By Kathy Hubbard
Every year around this time – must have something to do with the summer solstice – I have written articles about skin cancers and what causes them. Can you spell UV light? Each summer I advise you to use sunscreen everyday on exposed skin. And, I always ask you to avoid tanning beds.
For the most part we know what causes skin cancers. But, there’s a lot we don’t know. The American Cancer Society employs a staff of researchers who “relentlessly pursue the answers that help us understand how to prevent, detect, and treat cancer, including skin cancer.”
They say that the exact number of skin cancer sufferers is unknown because two types of skin cancer, basal cell and squamous cell cancers are not reported to cancer registries. However, we do know that about 5.4 million cases of non-melanoma skin cancer are diagnosed each year and that 76,380 cases of melanoma, the serious one, are expected to be diagnosed this year. Approximately 10,000 people will die from melanoma in 2016.
Currently, the ACS is funding 64 different research projects to the tune of $20,844,510. For example, Leah Ferrucci, PhD, at Yale University “is developing a web-based intervention to reduce indoor tanning among young women recently diagnosed with a non-cancerous skin condition related to UV exposure.
“Kyle Hadden, PhD, at the University of Connecticut is investigating whether vitamin D, which the body creates naturally when in the sun, has the potential to be used as a starting point in the creation of new drugs to treat skin cancer.
“Xiaoyang Wu, PhD, at the University of Chicago is studying a protein called RIPK4, which affects the role skin cancer stem cells play in the growth of skin tumors, such as squamous cell carcinoma.”
And the list goes on. There’s also research study being conducted at the University of Chicago on organ transplant recipients and how antirejection medications increase vulnerability to skin cancers.
Medical News Today reports that Christin Burd of the Comprehensive Cancer Center at Ohio State University has recently completed a study using a “genetically engineered mouse model of melanoma.” Yes, they sunburned mice for this research, to find that indeed using SPF30 sunscreen may delay the onset of melanoma. Proof of a long-believed theory.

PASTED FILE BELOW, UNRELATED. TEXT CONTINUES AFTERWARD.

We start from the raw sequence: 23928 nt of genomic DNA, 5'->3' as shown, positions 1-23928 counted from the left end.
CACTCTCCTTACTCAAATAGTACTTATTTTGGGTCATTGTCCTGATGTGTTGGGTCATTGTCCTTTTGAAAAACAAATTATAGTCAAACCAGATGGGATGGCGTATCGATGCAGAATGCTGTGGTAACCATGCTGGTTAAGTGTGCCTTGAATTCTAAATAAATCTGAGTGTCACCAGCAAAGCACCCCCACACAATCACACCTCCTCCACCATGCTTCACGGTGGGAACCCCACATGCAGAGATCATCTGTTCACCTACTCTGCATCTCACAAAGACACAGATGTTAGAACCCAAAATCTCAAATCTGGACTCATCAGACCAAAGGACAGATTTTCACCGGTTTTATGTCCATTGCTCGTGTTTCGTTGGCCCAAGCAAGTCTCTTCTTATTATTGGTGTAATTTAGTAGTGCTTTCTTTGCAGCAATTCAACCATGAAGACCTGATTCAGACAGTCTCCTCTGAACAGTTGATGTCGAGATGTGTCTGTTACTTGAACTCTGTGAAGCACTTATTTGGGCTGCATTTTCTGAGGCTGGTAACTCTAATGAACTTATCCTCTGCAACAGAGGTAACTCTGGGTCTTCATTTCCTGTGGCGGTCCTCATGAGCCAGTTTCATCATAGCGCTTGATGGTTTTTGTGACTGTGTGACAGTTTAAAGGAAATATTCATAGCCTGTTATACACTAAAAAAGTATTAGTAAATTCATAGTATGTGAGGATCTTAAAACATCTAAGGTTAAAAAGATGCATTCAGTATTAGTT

At Boston Children’s Hospital, researchers studied zebrafish to track the development of melanoma.
“Researchers have, for the first time, visualized the origins of cancer from the first affected cell and watched its spread in a live animal. Their work could change the way scientists understand melanoma and other cancers and could lead to new, early treatments before the cancer has taken hold,” an article published in Science News reported.
Cancer Research UK, based in London, states that more than nine out of ten people diagnosed with malignant melanoma will live for at least a decade. They believe their research contributes to the progress, but admit that there is much more to do.
The highlights of their on-going projects are, “for example, Dr. Claudia Wellbrock in Manchester is studying how melanoma, the most dangerous type of skin cancer, starts to grow and then spreads to other parts of the body. This knowledge could make current treatments more effective and lead to new therapies.
“In Dundee, Professor Irene Leigh and her team are focusing on the biology and causes of a type of non-melanoma skin cancer. Her work is uncovering how it develops, leading to new ways to prevent and treat the disease.
“Dr. Victoria Sanz-Moreno in London is investigating how melanoma cells move and spread throughout the body, to find new ways to stop skin cancer in its tracks.
“And Dr. Pippa Corrie in Cambridge is leading a national clinical trial to see whether a drug that slows blood vessel growth can prevent melanoma coming back after surgery.”
So, you can see that there are a lot of inroads to better treatments. But, as always, Benjamin Franklin said it best, “An ounce of prevention is worth a pound of cure.” Sunscreen anyone?
Kathy Hubbard is a member of Bonner General Health Foundation Advisory Council. She can be reached at 264-4029 or email@example.com.